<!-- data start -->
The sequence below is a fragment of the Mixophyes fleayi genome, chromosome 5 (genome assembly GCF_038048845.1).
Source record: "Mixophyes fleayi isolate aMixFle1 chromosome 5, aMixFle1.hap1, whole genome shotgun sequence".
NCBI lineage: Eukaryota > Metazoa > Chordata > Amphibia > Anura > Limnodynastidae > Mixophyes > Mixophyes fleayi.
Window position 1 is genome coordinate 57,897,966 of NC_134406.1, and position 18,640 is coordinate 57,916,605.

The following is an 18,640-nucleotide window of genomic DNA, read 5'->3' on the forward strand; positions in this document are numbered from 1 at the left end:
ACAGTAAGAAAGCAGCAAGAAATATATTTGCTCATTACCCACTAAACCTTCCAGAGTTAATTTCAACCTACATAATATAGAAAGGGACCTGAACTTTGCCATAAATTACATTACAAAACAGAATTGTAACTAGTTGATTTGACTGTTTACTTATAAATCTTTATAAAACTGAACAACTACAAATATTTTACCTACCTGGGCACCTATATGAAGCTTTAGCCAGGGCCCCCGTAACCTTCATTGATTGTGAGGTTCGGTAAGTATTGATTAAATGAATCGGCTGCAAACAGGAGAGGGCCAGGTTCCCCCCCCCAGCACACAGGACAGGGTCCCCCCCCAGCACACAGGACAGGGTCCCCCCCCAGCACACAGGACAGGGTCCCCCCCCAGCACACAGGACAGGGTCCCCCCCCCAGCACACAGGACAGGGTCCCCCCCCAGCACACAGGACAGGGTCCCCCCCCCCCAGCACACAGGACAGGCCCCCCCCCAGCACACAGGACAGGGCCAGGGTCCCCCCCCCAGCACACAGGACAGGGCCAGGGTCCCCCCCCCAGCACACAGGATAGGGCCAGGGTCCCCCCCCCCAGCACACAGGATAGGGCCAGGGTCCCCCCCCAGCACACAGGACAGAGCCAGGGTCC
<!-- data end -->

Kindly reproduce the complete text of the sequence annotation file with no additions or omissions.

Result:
The sequence below is a fragment of the Mixophyes fleayi genome, chromosome 5 (genome assembly GCF_038048845.1).
Source record: "Mixophyes fleayi isolate aMixFle1 chromosome 5, aMixFle1.hap1, whole genome shotgun sequence".
NCBI lineage: Eukaryota > Metazoa > Chordata > Amphibia > Anura > Limnodynastidae > Mixophyes > Mixophyes fleayi.
Window position 1 is genome coordinate 57,897,966 of NC_134406.1, and position 18,640 is coordinate 57,916,605.

The following is an 18,640-nucleotide window of genomic DNA, read 5'->3' on the forward strand; positions in this document are numbered from 1 at the left end:
ACAGTAAGAAAGCAGCAAGAAATATATTTGCTCATTACCCACTAAACCTTCCAGAGTTAATTTCAACCTACATAATATAGAAAGGGACCTGAACTTTGCCATAAATTACATTACAAAACAGAATTGTAACTAGTTGATTTGACTGTTTACTTATAAATCTTTATAAAACTGAACAACTACAAATATTTTACCTACCTGGGCACCTATATGAAGCTTTAGCCAGGGCCCCCGTAACCTTCATTGATTGTGAGGTTCGGTAAGTATTGATTAAATGAATCGGCTGCAAACAGGAGAGGGCCAGGTTCCCCCCCCCAGCACACAGGACAGGGTCCCCCCCCAGCACACAGGACAGGGTCCCCCCCCAGCACACAGGACAGGGTCCCCCCCCAGCACACAGGACAGGGTCCCCCCCCCAGCACACAGGACAGGGTCCCCCCCCAGCACACAGGACAGGGTCCCCCCCCCCCAGCACACAGGACAGGCCCCCCCCCAGCACACAGGACAGGGCCAGGGTCCCCCCCCCAGCACACAGGACAGGGCCAGGGTCCCCCCCCCAGCACACAGGATAGGGCCAGGGTCCCCCCCCCCAGCACACAGGATAGGGCCAGGGTCCCCCCCCAGCACACAGGACAGAGCCAGGGTCC